Bill Brock of Tennessee, Part Seven

Bill Brock of Tennessee, Part Seven

By Ray Hill
Franklin Haney was urged to run for Congress from the Third District when Tennessee Young Democrats adopted a resolution during a convention in Knoxville encouraging him to make the race. The twenty-six year-old Haney was receptive and announced his candidacy for Congress in May. Although young, Haney had worked for U. S., Senator Herbert “Hub” Walters and had campaigned for the late Senator Estes Kefauver, as well as Governor Frank Clement. In his announcement, Haney said, “As our own Estes Kefauver believed in the promotion of responsible change to benefit the individual, so my own political philosophy centers around one thing: the inherent worth of each individual.” Haney went on to say, “I want each man, woman and child to have an equal chance to develop his potentialities to the fullest, unhampered by the chains of poverty, lack of education or opportunity, and prejudice.” Haney was careful to say he did not categorize himself as either a liberal or a conservative. The young candidate said he stood for “a brave new spirit that does not take refuge in the clichés of old and ineffective ways.”

Franklin Haney’s eloquence did little to stop Bill Brock’s ascendancy as a rising star of the Tennessee Republican Party. Carroll Reece’s widow, Louise, designated Bill Brock as “the upcoming ‘Mr. Republican of Tennessee’”, but it was becoming increasingly clear the Chattanoogan would not run for governor. “I haven’t definitely made up my mind,” Brock told a gathering in Dyersburg, Tennessee, “but I will probably run for Congress.”

The question of Bill Brock running for governor came down to just who the Democrats would nominate. A race against former governor Buford Ellington seemed less plausible than a race against John Jay Hooker. Even some deeply partisan Democrats thought Brock had a good chance to become the first Republican governor of Tennessee since Alf Taylor’s election in 1920 should Hooker be the Democratic nominee.

By the middle of May, Bill Brock said he was “90 per cent sure” he would seek reelection to his seat in Congress. Republican polls indicated Ellington was running ahead of John Jay Hooker and that likely helped Brock make up his mind. On May 30, 1966 Bill Brock officially announced he was running for Congress once again. “I intend to run for Congress – – – period,” Brock said.

In spite of his youth, Franklin Haney was being taken seriously as a candidate for Congress. Senator Ross Bass came to Chattanooga to headline a $100 per-plate dinner to raise money for Haney’s congressional campaign. “We hope this young man will be able to unify and solidify the 3rd District Democrats,” Bass said. “We’re going to have to stand up and fight or else we’re going to become the minority party.”

Some Republicans had not given up on Brock running for governor and there was an effort to wage a write-in campaign for the nomination. Brock dismissed the idea, saying, “I don’t care how much Franklin tries to get me to run for governor. I’m a candidate for Congress, thank you.”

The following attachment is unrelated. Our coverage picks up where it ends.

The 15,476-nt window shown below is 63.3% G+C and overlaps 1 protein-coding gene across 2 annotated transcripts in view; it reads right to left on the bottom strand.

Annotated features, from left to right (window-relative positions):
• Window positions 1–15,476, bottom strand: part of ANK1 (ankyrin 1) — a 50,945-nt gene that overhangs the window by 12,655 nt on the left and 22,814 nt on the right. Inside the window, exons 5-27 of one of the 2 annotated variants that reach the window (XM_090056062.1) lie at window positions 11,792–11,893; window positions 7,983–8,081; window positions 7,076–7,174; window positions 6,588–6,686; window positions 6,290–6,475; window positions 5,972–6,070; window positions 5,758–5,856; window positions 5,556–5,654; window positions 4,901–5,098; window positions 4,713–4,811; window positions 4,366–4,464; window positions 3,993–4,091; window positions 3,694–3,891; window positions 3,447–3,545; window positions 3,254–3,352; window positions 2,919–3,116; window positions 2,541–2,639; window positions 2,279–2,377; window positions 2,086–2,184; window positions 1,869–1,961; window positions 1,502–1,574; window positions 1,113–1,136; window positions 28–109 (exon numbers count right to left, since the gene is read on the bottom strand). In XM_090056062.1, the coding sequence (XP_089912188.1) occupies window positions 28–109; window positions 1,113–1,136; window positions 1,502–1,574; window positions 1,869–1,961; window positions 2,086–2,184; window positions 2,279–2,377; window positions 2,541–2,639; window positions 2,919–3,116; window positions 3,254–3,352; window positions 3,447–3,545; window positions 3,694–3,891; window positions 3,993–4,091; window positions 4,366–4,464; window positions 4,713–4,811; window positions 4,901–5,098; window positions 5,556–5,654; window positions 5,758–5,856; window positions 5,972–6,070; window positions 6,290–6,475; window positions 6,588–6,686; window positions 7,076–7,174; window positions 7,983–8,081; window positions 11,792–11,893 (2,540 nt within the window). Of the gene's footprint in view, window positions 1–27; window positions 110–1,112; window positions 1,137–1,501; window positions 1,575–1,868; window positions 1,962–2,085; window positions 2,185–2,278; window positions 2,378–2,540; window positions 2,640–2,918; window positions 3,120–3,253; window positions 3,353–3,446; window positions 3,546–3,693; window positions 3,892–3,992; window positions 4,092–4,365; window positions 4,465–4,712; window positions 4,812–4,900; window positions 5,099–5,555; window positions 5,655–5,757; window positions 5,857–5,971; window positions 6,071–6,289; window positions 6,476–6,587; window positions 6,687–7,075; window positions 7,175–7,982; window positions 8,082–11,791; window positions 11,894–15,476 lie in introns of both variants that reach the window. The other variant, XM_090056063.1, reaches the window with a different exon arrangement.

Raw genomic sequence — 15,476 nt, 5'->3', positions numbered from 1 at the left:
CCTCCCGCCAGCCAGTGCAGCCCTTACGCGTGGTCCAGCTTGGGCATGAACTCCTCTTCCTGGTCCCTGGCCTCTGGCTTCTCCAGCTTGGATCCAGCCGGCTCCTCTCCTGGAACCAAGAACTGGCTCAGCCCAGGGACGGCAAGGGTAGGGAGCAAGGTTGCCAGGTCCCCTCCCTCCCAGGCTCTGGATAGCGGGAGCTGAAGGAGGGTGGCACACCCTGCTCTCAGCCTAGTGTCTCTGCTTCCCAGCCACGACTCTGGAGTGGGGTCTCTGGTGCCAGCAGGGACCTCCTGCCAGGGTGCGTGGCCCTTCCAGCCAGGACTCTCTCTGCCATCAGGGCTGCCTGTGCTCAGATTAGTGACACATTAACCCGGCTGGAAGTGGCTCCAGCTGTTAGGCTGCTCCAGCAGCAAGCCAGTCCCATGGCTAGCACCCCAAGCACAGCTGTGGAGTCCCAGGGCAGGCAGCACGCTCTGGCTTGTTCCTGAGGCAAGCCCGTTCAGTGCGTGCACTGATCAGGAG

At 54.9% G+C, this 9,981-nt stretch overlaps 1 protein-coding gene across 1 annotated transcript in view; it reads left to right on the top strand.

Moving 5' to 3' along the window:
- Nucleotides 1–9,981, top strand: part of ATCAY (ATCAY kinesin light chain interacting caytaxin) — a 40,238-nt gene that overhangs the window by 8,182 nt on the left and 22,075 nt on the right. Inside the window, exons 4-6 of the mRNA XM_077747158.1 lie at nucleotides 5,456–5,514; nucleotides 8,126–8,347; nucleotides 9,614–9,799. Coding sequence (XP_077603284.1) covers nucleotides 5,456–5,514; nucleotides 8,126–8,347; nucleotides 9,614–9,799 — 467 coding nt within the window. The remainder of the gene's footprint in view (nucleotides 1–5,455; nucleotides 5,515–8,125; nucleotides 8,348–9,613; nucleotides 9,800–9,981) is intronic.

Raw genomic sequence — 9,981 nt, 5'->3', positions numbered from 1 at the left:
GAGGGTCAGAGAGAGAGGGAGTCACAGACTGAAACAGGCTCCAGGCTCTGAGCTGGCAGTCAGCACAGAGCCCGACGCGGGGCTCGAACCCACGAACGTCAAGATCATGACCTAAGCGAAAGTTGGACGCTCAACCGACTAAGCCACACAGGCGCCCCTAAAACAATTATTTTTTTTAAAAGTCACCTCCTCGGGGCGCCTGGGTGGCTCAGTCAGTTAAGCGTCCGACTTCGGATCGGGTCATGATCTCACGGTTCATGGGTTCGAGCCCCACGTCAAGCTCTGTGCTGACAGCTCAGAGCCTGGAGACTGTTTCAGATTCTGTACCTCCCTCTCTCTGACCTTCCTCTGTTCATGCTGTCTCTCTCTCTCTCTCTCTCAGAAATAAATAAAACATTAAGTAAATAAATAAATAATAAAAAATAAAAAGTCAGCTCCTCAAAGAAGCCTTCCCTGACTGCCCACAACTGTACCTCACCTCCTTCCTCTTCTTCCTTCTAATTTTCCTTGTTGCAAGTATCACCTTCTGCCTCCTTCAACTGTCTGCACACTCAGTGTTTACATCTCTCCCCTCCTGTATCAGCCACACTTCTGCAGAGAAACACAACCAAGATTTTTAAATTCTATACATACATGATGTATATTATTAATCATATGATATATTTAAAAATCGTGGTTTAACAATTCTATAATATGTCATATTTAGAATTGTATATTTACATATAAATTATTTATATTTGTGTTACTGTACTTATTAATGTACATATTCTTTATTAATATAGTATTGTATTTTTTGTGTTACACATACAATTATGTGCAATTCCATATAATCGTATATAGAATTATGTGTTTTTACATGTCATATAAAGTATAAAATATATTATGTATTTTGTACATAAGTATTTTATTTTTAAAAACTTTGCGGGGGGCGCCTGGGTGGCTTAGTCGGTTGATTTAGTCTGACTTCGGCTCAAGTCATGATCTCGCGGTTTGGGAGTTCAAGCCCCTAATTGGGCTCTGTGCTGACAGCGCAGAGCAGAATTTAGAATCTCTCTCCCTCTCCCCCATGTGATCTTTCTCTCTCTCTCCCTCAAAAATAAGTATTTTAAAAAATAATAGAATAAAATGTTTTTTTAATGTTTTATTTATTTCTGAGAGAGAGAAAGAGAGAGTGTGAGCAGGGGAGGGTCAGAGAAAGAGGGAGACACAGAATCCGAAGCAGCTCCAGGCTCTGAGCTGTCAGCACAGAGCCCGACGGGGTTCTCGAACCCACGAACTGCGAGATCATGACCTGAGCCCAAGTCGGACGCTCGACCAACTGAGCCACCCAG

A campaign for governor dismissed, Congressman Bill Brock faced twenty-six year old Franklin Haney in the 1966 general election. The fact no more prominent Democrat decided to face off against Brock was something of an admission the Congressman had entrenched himself inside Tennessee’s Third Congressional district. Brock opened his campaign for reelection in Athens, Tennessee and said he was running again to “Continue building a better America for this generation and those to follow.” Brock dismissed Haney as an “LBJ parrot” who could “only repeat worn-out promises of this (Johnson) administration.” Congressman Brock bore down on the failures of Lyndon Johnson’s administration. “Despite a record of progress…we are today being told that America is so big, so complex that it is beyond the scope and capacity of the individual… No longer, we are told, are Americans capable of determining their own destiny,” Brock said. Inflation was then rampant, an issue which many congressional Republicans gnawed like a dog with a bone.

“Every housewife here knows how much the cost of bacon and potatoes and all necessities of life have gone up,” Brock cried. The Congressman said the Johnson administration was “blaming everyone but themselves.” Brock was also quick to remind his audience President Johnson and the overwhelmingly Democratic Congress had “consistently” failed “to live within its income… even in time of enormous prosperity.” According to Brock, Franklin Haney had said, “Inflation is not half as bad as it is made out to be.” The Congressman retorted, “I honestly do not agree.” Bill brock said while he did not personally challenge the patriotism of those folks in Washington who had removed “their ability to respond to the needs of local citizens…I challenge their lack of faith in the individual.”

Franklin Haney had opened his own campaign for Congress in Bradley County, decrying what he termed Congressman Brock’s opposition to those programs he believed helped the people of the Third Congressional district. Haney complained Brock had “hitched his political wagon to an ultra right-wing star.” Bill Brock was on hand, along with Congressmen Jimmy Quillen and John Duncan, when Howard Baker opened his formal campaign for the fall election in Nashville. Governor Frank Clement had narrowly defeated Senator Ross Bass for the Democratic nomination, reversing his own loss to Bass two years earlier. Clement would face Howard Baker in the general election.